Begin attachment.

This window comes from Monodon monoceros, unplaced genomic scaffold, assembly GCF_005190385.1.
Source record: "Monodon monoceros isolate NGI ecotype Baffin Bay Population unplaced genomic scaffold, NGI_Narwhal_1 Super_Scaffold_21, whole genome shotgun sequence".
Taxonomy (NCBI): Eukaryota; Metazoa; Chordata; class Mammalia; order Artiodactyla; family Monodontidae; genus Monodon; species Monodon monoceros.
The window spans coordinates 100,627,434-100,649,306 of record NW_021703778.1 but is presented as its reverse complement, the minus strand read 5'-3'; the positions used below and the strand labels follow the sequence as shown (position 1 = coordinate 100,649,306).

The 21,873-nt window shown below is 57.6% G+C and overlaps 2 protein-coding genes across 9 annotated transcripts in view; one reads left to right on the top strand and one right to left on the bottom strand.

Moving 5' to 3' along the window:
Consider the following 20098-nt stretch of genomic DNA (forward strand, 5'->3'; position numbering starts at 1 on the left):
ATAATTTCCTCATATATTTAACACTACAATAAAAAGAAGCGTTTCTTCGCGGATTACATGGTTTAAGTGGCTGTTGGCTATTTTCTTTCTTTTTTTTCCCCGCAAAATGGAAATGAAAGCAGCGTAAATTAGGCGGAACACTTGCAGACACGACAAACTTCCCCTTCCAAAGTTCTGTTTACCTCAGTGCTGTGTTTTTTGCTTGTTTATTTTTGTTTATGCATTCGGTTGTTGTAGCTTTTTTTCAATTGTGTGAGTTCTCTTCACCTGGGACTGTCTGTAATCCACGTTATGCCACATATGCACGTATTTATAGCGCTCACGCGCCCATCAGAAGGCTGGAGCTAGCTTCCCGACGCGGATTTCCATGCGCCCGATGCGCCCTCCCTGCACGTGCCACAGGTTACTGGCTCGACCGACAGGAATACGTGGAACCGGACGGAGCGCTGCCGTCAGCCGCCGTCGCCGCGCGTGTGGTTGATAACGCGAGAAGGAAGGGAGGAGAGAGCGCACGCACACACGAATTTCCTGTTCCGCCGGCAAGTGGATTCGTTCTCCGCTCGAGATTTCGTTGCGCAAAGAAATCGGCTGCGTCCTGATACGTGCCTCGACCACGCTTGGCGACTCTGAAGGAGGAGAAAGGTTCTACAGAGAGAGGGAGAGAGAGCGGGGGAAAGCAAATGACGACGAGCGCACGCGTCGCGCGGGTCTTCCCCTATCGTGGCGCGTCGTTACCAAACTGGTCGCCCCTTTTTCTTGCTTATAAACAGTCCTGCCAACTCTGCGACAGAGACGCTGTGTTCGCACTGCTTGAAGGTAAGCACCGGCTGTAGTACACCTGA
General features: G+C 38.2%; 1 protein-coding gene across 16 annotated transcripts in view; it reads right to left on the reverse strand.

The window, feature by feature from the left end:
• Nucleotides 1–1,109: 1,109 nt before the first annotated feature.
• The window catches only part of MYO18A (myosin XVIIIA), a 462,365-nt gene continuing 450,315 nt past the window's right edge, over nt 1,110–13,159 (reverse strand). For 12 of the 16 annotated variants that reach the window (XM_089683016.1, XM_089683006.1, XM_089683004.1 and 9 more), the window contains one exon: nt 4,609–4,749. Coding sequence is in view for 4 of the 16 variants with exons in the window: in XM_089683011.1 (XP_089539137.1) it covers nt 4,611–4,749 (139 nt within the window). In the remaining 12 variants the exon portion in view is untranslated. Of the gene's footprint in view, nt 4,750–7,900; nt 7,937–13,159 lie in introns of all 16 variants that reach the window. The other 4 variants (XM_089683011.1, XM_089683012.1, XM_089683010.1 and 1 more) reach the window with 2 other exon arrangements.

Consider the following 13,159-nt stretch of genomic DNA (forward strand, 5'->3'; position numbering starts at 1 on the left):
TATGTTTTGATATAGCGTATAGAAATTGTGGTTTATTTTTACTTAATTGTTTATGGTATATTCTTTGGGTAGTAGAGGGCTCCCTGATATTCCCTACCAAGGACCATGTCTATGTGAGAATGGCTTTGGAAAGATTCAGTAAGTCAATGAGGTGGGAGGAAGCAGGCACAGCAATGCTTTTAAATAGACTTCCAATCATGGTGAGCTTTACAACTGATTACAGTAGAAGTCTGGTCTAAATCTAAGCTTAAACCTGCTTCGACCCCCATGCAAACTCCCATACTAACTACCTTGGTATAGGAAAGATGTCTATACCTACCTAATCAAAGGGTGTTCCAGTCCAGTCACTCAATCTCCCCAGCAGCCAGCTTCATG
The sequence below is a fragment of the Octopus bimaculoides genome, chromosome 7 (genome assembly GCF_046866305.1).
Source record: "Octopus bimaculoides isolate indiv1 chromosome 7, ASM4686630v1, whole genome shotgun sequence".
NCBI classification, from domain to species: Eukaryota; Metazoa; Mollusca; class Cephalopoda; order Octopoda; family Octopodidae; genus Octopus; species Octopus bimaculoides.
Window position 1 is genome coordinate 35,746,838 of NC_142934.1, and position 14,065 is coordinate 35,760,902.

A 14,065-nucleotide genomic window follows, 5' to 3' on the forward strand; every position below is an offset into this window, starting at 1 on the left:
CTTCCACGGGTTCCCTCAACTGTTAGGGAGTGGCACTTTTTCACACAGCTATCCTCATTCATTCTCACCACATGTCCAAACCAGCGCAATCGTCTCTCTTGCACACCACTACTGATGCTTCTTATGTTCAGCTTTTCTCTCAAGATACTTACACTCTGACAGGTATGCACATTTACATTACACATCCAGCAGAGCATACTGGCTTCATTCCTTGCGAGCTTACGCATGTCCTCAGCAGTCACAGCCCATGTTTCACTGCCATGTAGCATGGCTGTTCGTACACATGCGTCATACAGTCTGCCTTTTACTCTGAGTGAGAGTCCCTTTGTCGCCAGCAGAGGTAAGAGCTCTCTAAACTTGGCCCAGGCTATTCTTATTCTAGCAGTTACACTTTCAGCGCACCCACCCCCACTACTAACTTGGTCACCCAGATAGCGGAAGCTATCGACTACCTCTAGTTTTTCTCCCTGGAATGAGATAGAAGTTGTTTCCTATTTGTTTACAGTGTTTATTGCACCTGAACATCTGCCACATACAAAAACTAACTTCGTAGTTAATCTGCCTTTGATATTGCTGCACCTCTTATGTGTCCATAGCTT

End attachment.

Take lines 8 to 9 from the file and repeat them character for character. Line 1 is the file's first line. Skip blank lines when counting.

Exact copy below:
ATAATTTCCTCATATATTTAACACTACAATAAAAAGAAGCGTTTCTTCGCGGATTACATGGTTTAAGTGGCTGTTGGCTATTTTCTTTCTTTTTTTTCCCCGCAAAATGGAAATGAAAGCAGCGTAAATTAGGCGGAACACTTGCAGACACGACAAACTTCCCCTTCCAAAGTTCTGTTTACCTCAGTGCTGTGTTTTTTGCTTGTTTATTTTTGTTTATGCATTCGGTTGTTGTAGCTTTTTTTCAATTGTGTGAGTTCTCTTCACCTGGGACTGTCTGTAATCCACGTTATGCCACATATGCACGTATTTATAGCGCTCACGCGCCCATCAGAAGGCTGGAGCTAGCTTCCCGACGCGGATTTCCATGCGCCCGATGCGCCCTCCCTGCACGTGCCACAGGTTACTGGCTCGACCGACAGGAATACGTGGAACCGGACGGAGCGCTGCCGTCAGCCGCCGTCGCCGCGCGTGTGGTTGATAACGCGAGAAGGAAGGGAGGAGAGAGCGCACGCACACACGAATTTCCTGTTCCGCCGGCAAGTGGATTCGTTCTCCGCTCGAGATTTCGTTGCGCAAAGAAATCGGCTGCGTCCTGATACGTGCCTCGACCACGCTTGGCGACTCTGAAGGAGGAGAAAGGTTCTACAGAGAGAGGGAGAGAGAGCGGGGGAAAGCAAATGACGACGAGCGCACGCGTCGCGCGGGTCTTCCCCTATCGTGGCGCGTCGTTACCAAACTGGTCGCCCCTTTTTCTTGCTTATAAACAGTCCTGCCAACTCTGCGACAGAGACGCTGTGTTCGCACTGCTTGAAGGTAAGCACCGGCTGTAGTACACCTGA
General features: G+C 38.2%; 1 protein-coding gene across 16 annotated transcripts in view; it reads right to left on the reverse strand.